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dc.contributor.authorToetenel, Jody
dc.date.accessioned2010-10-26T14:57:11Z
dc.date.available2010-10-26T14:57:11Z
dc.date.issued2010-10-26
dc.identifier.urihttp://hdl.handle.net/10464/3042
dc.description.abstractThe objective of this thesis is to demonstrate the importance of the concepts of rationality, reasonableness, culpability and autonomy that inform and support our conception of both the person and the punishable subject. A critical discourse analysis tracing these concepts through both the law and psychological tools used to evaluate the fitness of a person reveals that these concepts and their implied values are inconsistently applied to the mentally disordered who come into conflict with the law. I argue that the result of this inconsistency compromises a person's autonomy which is a contradiction to this concept as a foundational principle of the law. Ultimately, this thesis does not provide a solution to be employed in policy making, but its analysis leaves open possibilities for further exploration into the ways legal and social justice can be reconciled.en_US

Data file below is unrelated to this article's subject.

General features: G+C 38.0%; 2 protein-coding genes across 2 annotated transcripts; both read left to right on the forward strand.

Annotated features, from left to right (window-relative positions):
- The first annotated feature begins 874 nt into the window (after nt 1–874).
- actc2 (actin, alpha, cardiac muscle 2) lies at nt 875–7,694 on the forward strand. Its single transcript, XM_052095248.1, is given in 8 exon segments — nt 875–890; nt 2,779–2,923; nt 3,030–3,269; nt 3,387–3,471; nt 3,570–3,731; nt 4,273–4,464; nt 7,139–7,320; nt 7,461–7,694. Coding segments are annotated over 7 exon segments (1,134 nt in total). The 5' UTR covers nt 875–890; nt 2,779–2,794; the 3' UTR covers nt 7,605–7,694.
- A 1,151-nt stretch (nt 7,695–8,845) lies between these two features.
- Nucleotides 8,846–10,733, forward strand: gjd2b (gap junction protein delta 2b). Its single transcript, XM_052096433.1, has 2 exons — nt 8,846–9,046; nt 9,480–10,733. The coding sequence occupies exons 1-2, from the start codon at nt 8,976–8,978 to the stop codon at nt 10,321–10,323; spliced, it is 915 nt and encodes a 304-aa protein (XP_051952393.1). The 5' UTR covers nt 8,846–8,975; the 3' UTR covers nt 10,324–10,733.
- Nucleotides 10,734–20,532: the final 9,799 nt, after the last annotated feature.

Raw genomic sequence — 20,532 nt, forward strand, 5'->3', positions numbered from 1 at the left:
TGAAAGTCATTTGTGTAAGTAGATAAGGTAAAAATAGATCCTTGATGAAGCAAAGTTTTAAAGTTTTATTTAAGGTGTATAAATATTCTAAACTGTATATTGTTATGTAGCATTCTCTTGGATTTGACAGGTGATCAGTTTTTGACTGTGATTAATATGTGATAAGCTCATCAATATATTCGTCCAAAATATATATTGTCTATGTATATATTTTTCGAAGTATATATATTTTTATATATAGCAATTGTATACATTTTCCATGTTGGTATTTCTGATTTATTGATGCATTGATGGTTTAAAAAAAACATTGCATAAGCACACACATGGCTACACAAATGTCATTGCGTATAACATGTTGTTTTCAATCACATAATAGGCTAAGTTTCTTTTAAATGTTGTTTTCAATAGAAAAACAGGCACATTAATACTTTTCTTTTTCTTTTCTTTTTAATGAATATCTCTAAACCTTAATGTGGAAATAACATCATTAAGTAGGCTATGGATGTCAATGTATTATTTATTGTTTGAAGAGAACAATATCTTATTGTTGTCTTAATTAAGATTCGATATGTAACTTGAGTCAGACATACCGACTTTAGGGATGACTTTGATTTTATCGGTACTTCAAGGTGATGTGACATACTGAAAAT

dc.language.isoengen_US
dc.publisherBrock Universityen_US
dc.subjectCompetency to stand trialen_US
dc.subjectInsanity (Law)en_US
dc.titleFitness to stand trial : how discourses of rationality, reasonableness and culpability inform the law and psychiatry to create standards of normalen_US
dc.typeElectronic Thesis or Dissertationen_US
dc.degree.nameM.A. Social Justice and Equity Studiesen_US
dc.degree.levelMastersen_US
dc.contributor.departmentSocial Justice and Equity Studies Programen_US
dc.degree.disciplineFaculty of Social Sciencesen_US


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